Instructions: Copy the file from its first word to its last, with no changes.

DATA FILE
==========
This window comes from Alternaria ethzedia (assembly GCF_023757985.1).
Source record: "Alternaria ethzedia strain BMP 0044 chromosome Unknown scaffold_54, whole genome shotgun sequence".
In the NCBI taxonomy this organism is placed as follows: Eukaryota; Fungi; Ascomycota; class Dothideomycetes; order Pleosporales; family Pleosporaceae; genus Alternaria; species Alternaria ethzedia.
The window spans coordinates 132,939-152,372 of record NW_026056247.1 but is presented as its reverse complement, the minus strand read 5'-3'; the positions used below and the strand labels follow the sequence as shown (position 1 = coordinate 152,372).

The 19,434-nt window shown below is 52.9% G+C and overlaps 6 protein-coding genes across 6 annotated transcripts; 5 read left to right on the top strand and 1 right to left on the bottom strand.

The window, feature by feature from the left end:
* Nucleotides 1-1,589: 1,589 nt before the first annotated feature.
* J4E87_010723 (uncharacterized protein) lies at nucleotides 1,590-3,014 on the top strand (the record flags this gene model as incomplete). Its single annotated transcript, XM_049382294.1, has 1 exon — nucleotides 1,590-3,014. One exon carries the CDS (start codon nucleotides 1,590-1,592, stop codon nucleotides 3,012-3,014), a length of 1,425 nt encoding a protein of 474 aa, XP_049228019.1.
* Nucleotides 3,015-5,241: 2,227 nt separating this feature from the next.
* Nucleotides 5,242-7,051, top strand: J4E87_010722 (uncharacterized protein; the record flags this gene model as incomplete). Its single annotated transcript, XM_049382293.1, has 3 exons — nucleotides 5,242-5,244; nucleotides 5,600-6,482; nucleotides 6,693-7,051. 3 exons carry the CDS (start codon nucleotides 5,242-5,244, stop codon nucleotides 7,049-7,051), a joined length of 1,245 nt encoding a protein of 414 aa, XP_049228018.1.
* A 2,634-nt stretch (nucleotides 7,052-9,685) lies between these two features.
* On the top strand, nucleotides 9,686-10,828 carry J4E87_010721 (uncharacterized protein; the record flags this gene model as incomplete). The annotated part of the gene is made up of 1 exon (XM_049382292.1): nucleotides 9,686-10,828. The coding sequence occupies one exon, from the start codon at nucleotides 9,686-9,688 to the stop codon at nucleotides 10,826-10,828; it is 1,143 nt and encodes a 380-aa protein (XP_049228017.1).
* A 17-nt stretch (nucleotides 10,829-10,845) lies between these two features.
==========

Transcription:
This window comes from Alternaria ethzedia (assembly GCF_023757985.1).
Source record: "Alternaria ethzedia strain BMP 0044 chromosome Unknown scaffold_54, whole genome shotgun sequence".
In the NCBI taxonomy this organism is placed as follows: Eukaryota; Fungi; Ascomycota; class Dothideomycetes; order Pleosporales; family Pleosporaceae; genus Alternaria; species Alternaria ethzedia.
The window spans coordinates 132,939-152,372 of record NW_026056247.1 but is presented as its reverse complement, the minus strand read 5'-3'; the positions used below and the strand labels follow the sequence as shown (position 1 = coordinate 152,372).

The 19,434-nt window shown below is 52.9% G+C and overlaps 6 protein-coding genes across 6 annotated transcripts; 5 read left to right on the top strand and 1 right to left on the bottom strand.

The window, feature by feature from the left end:
* Nucleotides 1-1,589: 1,589 nt before the first annotated feature.
* J4E87_010723 (uncharacterized protein) lies at nucleotides 1,590-3,014 on the top strand (the record flags this gene model as incomplete). Its single annotated transcript, XM_049382294.1, has 1 exon — nucleotides 1,590-3,014. One exon carries the CDS (start codon nucleotides 1,590-1,592, stop codon nucleotides 3,012-3,014), a length of 1,425 nt encoding a protein of 474 aa, XP_049228019.1.
* Nucleotides 3,015-5,241: 2,227 nt separating this feature from the next.
* Nucleotides 5,242-7,051, top strand: J4E87_010722 (uncharacterized protein; the record flags this gene model as incomplete). Its single annotated transcript, XM_049382293.1, has 3 exons — nucleotides 5,242-5,244; nucleotides 5,600-6,482; nucleotides 6,693-7,051. 3 exons carry the CDS (start codon nucleotides 5,242-5,244, stop codon nucleotides 7,049-7,051), a joined length of 1,245 nt encoding a protein of 414 aa, XP_049228018.1.
* A 2,634-nt stretch (nucleotides 7,052-9,685) lies between these two features.
* On the top strand, nucleotides 9,686-10,828 carry J4E87_010721 (uncharacterized protein; the record flags this gene model as incomplete). The annotated part of the gene is made up of 1 exon (XM_049382292.1): nucleotides 9,686-10,828. The coding sequence occupies one exon, from the start codon at nucleotides 9,686-9,688 to the stop codon at nucleotides 10,826-10,828; it is 1,143 nt and encodes a 380-aa protein (XP_049228017.1).
* A 17-nt stretch (nucleotides 10,829-10,845) lies between these two features.